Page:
The Queering of Feminism: Why Does ‘Equality’ Require Promoting Perversion?

http://theothermccain.com/2015/10/30/boston-university-feminist-queer-eve-sedgwick/

Boston University’s Women’s, Gender, and Sexuality Studies Program“fosters interdisciplinary research and teaching related to the intersections of gender, sexuality, race, nationality, and other categories of identity that organize and disorganize our lives.” The director of the program, Associate Professor Carrie Preston, describes her “research and teaching interests include modernist literature, performance, and dance, feminist and queer theory, and transnational and postcolonial studies.” Boston University’s annual tuition is $48,436. Their web site outlines the Women’s, Gender, and Sexuality Studies Program’s history:

Our program began in the 1970s and emerged in the 1980s as the Boston University Women’s Studies Program, a site of intellectual inquiry and feminist consciousness-raising concerning women’s lives. . . .
Scholars began to problematize the very notion of sex as a biological given or social reality and focused concern on topics in sexuality that could not be reduced to concerns with gender. Current scholarship in the field examines the extent to which sexuality and gender have been linked together historically (through the recruitment of sexuality as the “performance” or “proof” of gender, for instance) as well as aspects of sexuality that are distinct from gender.

 

To “problematize the very notion of sex as a biological given,” you see, is what feminist theory requires. Part of the “interdisciplinary” exploration of gender, sexuality and identity is the annual Eve Kosofsky Sedgwick Memorial Lecture, a tribute to one of the early leaders of Boston University’s program, whose 1990 book Epistemology of the Closet is“widely considered a founding text of queer theory.”

How do Boston University students get their $48,436 of queer theory?

 

 

Faculty moderators held two workshops for undergraduate and graduate students on Sedgwick’s 1991 essay “How to Bring Your Kids Up Gay: The War on Effeminate Boys.” This short, accessible text focused attention on the alarming rate of suicide among gay and gender non-conforming youth, and critiqued the failure of psychotherapists in the US to address this crisis with queer-affirmative interventions.

 

Anyone may read the “short, accessible text” named:

I am especially interested in revisionist psychoanalysis including ego-psychology, and in influential developments following on the American Psychiatric Association’s much-publicized 1973 decision to drop the pathologizing diagnosis of homosexuality from the succeeding Diagnostic and Statistical Manual (DSM-III). What is likely to be the fate of children brought under the influence of psychoanalysis and psychiatry today, post-DSM-III, on account of anxieties about their sexuality? . . .
That one woman, as a woman, might desire another; that one man, as a man, might desire another: the indispensable need to make these powerful, subversive assertions has seemed, perhaps, to require a relative de-emphasis of the links between gay adults and gender-nonconforming children. To begin to theorize gender and sexuality as distinct though intimately entangled axes of analysis has been, indeed, a great advance of recent lesbian and gay thought.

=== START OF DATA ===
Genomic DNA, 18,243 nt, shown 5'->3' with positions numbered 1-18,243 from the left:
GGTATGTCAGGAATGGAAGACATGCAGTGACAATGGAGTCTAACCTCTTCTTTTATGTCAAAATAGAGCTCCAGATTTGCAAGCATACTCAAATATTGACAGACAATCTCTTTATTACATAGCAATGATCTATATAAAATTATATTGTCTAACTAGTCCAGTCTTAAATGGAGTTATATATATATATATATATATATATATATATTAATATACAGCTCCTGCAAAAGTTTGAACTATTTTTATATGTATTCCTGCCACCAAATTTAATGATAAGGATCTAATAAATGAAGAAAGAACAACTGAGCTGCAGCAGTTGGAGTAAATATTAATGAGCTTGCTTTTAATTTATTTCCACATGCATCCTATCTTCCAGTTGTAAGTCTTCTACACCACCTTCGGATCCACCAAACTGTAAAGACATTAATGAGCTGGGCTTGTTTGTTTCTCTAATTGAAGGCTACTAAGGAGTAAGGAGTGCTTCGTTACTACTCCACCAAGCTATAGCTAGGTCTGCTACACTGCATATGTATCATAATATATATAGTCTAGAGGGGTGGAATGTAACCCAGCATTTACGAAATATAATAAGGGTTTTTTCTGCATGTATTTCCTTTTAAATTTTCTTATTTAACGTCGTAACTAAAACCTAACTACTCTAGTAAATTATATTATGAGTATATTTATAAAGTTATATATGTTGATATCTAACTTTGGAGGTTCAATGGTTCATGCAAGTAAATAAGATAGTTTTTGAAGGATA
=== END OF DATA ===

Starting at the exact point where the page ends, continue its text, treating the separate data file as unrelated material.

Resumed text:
There is a danger, however, that that advance may leave the effeminate boy once more in the position of the haunting abject — this time the haunting abject of gay thought itself.

 

You may read the whole thing, and note that Sedgwick assumes as her premise that any psychiatric problems (including suicide) experienced by homosexual or “gender-nonconforming children” can only be explained by society’s homophobia. According to Sedgwick, the psychiatric community’s “pathologizing diagnosis” of homosexuality as a mental disorder prior to 1973 was nothing but an expression of anti-gay bigotry and, in 1991, Sedgwick perceived a “danger” that psychiatry might continue to view “the effeminate boy” in this way.

Is there a direct cause-and-effect relationship between homophobia and teen suicide? No. Most homosexuals do not commit suicide, and most people who commit suicide are not homosexual. Furthermore, we cannot simply discard as obsolete (or “regressive”) the basic psychological insight that views homosexuality as a tendency arising from childhood problems often associated with family dysfunction. You don’t have to be a bigot or an advocate of “reparative therapy” to interpret homosexuality as a matter of psychosocial development. The same issues correlated with homosexuality are also correlated with problems like drug abuse and depression. Trying to make “homophobia” a simple cause-and-effect explanation for the gay teenager’s suicide is an error of logic, even if it is the suicidal teen who offers this explanation. (To climb up on the cross of martyrdom — to blame “society” for your personal problems — can be a temptation for anyone with a disposition to self-pity, and troubled teenagers are unusually prone to self-pity.)

More to the point, we must recognize how Sedgwick’s “queer theory” employed a sort of radical jiu-jitsu that reversed the entire purpose of psychotherapy. Whatever the troubled young person’s problem, psychology traditionally sought to locate the cause of the problem in order to help the patient successfully adjust to adult life. This emphasis on adjustment — being able to complete school, become gainfully employed, form healthy relationships with others, etc. — is rejected by radicals, who say that instead of helping the patient adjust to society, we should change society for the benefit of the patient.